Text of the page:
Deans opens door for Wallabies veterans
January 28, 2011
Melbourne Rebels centre Stirling Mortlock: World Cup is 'still the ultimate goal' © Getty Images
Robbie Deans has revived hopes of seemingly discarded Wallabies veterans Phil Waugh and Stirling Mortlock making Australia's World Cup squad.
Deans has regenerated his squad over the past couple of years, injecting youth at the expense of some seasoned campaigners in the process. But as the New Zealand-hosted global showpiece draws near, Deans has told players that form, not age, will be the only factor considered when assembling his final squad.
Deans explained his stance on a recent tour of the five Australian Super Rugby squads and it has ignited both Waugh and Mortlock's dreams of rejoining the international fold for one last hurrah.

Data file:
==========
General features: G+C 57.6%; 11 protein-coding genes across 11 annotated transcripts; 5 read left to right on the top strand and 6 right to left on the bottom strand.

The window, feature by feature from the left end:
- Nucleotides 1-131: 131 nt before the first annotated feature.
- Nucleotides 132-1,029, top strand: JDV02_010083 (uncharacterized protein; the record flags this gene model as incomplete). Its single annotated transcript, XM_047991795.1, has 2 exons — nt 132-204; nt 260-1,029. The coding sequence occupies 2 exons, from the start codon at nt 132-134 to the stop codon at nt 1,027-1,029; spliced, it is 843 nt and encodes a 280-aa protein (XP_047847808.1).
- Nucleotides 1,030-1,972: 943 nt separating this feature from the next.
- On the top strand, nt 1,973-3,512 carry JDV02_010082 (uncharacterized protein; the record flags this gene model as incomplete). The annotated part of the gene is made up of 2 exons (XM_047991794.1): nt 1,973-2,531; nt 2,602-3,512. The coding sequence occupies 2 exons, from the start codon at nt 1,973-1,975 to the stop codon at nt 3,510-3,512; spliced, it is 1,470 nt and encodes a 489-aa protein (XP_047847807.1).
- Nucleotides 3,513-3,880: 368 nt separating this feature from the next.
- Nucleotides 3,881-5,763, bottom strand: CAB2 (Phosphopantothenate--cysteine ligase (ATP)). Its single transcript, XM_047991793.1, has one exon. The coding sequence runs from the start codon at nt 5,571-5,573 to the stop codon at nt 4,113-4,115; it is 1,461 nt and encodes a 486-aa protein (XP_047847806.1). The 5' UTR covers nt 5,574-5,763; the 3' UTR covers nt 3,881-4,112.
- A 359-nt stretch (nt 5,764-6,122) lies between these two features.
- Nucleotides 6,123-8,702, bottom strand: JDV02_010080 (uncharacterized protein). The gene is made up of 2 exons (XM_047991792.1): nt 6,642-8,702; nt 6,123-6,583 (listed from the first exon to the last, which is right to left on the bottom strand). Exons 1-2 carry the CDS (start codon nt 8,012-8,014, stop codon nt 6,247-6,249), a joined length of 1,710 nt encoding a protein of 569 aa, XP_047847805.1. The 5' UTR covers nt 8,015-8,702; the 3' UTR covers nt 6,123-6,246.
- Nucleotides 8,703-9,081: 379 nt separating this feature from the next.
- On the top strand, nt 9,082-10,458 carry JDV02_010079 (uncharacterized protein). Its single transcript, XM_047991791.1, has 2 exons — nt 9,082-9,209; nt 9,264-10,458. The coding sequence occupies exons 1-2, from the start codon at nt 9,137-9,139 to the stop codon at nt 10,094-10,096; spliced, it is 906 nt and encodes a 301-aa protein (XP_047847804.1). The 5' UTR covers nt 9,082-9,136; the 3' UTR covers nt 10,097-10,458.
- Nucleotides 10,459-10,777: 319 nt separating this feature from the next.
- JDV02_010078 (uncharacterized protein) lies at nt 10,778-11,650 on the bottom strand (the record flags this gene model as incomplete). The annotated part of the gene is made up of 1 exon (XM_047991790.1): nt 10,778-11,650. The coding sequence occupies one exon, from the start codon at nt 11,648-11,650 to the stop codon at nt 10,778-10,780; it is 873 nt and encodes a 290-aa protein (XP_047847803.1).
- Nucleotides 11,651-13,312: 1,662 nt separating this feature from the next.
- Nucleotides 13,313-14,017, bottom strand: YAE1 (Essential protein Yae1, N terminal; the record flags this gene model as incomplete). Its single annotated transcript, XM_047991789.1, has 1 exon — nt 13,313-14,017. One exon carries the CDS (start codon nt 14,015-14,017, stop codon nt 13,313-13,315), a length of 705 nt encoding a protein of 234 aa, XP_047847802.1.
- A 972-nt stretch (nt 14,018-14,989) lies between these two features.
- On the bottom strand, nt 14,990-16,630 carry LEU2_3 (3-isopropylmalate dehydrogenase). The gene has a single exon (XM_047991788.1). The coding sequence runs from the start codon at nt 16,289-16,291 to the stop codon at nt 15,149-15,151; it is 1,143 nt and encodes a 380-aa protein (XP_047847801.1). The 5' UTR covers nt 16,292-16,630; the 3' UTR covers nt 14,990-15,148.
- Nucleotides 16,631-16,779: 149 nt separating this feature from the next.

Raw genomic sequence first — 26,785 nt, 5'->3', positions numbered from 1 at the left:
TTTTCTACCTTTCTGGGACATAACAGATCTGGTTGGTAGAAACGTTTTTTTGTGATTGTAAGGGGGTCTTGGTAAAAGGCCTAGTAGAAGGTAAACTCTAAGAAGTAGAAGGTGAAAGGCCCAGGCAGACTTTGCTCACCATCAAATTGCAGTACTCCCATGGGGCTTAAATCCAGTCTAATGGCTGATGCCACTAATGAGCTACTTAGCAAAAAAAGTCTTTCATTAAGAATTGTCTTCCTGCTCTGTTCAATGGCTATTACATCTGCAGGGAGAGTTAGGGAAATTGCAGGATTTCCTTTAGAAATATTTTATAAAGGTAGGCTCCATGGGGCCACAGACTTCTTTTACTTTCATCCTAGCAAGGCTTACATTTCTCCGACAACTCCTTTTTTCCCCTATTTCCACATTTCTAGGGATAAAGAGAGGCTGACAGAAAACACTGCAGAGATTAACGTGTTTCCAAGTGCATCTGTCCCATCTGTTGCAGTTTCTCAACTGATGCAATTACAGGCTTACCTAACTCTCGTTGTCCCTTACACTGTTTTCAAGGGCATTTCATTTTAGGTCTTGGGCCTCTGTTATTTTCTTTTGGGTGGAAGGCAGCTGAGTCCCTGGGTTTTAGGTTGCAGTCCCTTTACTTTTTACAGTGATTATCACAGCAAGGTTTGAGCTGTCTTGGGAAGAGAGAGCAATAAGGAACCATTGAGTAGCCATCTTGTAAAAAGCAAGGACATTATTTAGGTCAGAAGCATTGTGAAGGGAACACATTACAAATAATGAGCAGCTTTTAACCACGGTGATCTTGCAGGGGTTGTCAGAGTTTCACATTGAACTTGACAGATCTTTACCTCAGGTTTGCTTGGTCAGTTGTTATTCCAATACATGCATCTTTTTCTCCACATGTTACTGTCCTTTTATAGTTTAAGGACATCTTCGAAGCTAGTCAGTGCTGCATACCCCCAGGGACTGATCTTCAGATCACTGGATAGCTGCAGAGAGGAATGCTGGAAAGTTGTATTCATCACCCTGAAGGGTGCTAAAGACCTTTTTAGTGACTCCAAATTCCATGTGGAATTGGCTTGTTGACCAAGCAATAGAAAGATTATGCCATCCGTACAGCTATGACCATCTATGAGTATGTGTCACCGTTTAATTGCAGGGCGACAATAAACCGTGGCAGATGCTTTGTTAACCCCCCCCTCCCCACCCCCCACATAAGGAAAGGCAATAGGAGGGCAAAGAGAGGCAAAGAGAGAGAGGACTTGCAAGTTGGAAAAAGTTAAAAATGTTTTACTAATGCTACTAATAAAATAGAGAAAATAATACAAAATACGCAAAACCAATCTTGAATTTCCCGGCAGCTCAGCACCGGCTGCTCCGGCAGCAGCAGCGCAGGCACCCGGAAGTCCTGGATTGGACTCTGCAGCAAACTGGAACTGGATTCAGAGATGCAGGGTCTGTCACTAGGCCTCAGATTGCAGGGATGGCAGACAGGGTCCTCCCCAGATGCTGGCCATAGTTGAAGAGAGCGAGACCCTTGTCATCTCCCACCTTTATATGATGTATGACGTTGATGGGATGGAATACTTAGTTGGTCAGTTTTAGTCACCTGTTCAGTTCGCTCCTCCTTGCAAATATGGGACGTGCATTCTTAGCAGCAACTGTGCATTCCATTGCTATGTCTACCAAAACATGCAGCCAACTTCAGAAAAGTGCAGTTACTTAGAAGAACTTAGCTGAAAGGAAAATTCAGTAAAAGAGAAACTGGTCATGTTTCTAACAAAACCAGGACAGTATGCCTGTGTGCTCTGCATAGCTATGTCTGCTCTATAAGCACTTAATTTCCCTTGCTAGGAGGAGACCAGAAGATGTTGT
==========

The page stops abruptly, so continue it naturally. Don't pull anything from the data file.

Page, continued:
"His message to all of us who have been around for a while was that a World Cup is special and that he was open to bringing in faces from the past," Waratahs flanker Waugh told the Australian. "Over the last 18 months, I haven't had a lot of international rugby but it's a huge goal of mine to get to the World Cup and then to win the World Cup."
Mortlock, like Waugh, is now into his early thirties with more than 70 caps to his name. But while Waugh showed the sort of form towards the end of last year's Super 14 season that could merit a return to the Wallabies, the veteran centre has battled a string of injury problems and is seeking first to rebuild his career at the Melbourne Rebels.
"It's still the ultimate goal," Mortlock said of his World Cup ambitions. "But I still have a long way to go before I could even start thinking about that."
© ESPN Sports Media Ltd.
He teed up Obolensky's try, fought in Burma and played cricket for Warwickshire - we Rewind to look at the story of Peter Cranmer
With the World Cup just a year away, Tom Hamilton picks out five matches to ensure you have tickets for
Ahead of November's USA-All Blacks match, America's ESPN Magazine explains rugby to its readers who may not be familiar with the game
Tom Hamilton talks to World Cup-winning captain John Smit about life after rugby, his fears over the South African exodus and the World Cup